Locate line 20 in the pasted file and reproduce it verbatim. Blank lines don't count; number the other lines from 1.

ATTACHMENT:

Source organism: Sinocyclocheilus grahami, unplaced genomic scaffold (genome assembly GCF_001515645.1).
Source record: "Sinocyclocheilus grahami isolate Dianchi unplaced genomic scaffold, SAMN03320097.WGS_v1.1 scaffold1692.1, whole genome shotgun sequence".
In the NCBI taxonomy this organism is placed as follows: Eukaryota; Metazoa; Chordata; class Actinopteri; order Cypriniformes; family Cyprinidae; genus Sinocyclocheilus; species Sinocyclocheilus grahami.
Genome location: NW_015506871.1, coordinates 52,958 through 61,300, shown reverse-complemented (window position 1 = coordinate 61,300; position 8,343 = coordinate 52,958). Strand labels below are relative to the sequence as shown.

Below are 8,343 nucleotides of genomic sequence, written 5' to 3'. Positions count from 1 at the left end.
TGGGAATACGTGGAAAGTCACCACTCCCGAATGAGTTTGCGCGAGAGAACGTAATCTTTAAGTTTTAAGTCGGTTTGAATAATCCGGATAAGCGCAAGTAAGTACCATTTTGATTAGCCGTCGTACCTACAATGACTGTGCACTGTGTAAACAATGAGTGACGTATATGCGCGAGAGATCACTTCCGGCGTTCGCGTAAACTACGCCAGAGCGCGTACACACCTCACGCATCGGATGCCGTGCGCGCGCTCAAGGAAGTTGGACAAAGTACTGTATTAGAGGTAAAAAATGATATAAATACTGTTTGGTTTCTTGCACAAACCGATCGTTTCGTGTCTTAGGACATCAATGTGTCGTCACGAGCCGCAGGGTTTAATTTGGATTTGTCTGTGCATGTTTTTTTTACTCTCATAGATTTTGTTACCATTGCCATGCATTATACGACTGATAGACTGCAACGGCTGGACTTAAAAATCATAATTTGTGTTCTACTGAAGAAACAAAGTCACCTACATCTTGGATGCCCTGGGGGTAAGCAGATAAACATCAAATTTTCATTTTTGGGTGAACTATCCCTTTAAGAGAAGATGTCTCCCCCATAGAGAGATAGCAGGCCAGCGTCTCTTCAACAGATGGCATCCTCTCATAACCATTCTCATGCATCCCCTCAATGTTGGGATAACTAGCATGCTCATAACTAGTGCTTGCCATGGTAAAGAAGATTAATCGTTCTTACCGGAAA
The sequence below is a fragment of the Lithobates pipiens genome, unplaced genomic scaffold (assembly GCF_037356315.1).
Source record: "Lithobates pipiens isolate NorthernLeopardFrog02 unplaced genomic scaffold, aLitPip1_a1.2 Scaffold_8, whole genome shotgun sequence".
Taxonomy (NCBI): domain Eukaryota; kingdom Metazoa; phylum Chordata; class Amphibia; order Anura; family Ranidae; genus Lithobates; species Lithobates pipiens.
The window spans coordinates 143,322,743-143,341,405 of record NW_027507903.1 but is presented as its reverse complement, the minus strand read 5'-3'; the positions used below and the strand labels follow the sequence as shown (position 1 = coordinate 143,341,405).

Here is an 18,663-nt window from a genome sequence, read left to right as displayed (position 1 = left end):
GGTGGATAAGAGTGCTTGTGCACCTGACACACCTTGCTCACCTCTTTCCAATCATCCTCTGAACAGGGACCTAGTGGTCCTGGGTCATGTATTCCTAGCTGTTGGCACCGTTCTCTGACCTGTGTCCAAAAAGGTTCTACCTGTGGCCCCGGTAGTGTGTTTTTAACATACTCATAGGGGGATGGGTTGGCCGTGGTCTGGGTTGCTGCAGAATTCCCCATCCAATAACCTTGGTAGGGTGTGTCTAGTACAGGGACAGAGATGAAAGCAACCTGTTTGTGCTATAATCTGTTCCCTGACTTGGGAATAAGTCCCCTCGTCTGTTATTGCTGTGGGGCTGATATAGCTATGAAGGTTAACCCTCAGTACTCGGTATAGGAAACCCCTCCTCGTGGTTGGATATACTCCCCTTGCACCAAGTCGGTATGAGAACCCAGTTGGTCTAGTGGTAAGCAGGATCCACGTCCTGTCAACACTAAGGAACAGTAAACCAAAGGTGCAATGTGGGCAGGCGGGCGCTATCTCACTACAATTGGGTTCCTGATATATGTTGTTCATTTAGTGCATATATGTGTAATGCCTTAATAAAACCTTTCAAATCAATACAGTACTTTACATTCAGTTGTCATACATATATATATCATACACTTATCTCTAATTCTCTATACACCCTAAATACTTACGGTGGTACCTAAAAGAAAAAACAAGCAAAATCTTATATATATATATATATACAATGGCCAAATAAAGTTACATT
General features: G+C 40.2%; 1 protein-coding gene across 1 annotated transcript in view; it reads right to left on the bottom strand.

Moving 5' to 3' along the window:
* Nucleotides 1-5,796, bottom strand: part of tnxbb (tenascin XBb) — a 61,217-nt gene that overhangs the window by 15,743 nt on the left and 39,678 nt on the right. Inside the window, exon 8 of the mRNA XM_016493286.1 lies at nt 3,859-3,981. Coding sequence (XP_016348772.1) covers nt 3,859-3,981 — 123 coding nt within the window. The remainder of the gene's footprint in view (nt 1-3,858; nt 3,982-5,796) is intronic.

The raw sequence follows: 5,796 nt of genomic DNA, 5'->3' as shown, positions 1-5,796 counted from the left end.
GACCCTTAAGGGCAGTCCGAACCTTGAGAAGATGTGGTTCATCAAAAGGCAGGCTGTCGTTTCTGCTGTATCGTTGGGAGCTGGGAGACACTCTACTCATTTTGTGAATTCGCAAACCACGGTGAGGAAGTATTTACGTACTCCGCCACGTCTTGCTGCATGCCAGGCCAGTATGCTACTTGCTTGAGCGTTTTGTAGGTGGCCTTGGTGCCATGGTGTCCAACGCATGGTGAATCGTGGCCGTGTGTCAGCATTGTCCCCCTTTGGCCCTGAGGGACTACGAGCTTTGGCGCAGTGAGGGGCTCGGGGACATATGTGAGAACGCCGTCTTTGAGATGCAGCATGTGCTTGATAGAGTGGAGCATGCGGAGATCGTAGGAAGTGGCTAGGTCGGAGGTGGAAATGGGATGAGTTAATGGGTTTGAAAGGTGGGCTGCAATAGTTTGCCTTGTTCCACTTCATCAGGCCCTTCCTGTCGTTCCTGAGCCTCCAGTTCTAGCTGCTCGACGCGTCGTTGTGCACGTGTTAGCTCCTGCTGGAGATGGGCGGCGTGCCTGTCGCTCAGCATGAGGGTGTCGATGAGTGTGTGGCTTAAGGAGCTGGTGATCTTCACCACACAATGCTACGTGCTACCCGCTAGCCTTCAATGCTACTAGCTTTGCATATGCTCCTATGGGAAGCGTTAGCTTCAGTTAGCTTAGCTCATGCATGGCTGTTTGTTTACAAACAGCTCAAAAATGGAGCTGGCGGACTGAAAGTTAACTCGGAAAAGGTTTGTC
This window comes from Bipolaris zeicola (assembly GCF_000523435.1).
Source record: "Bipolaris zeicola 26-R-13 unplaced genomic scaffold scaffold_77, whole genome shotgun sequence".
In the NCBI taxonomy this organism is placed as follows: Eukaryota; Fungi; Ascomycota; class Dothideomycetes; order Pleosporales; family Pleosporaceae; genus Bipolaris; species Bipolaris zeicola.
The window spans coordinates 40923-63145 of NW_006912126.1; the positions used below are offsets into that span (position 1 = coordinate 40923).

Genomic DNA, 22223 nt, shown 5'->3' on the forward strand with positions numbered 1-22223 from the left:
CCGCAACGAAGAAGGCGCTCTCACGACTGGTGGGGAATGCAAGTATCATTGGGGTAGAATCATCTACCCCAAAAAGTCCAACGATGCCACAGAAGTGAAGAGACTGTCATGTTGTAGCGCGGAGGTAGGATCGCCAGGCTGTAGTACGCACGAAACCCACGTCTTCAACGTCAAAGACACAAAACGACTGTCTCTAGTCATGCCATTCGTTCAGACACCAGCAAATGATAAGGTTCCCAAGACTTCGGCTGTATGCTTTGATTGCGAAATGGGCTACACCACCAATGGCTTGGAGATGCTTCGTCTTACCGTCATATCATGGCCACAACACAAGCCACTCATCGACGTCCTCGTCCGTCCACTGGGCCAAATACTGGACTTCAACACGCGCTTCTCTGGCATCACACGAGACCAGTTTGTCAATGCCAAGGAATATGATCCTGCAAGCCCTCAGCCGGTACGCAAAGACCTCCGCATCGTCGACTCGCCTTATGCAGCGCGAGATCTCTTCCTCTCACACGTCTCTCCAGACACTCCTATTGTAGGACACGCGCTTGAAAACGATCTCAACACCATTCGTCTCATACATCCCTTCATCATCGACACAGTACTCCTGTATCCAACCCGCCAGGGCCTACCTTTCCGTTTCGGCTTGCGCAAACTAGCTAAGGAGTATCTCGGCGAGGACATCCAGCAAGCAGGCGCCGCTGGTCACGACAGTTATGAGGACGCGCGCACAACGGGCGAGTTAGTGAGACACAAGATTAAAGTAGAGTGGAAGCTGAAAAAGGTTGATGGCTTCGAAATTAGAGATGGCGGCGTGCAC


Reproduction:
In the NCBI taxonomy this organism is placed as follows: Eukaryota; Fungi; Ascomycota; class Dothideomycetes; order Pleosporales; family Pleosporaceae; genus Bipolaris; species Bipolaris zeicola.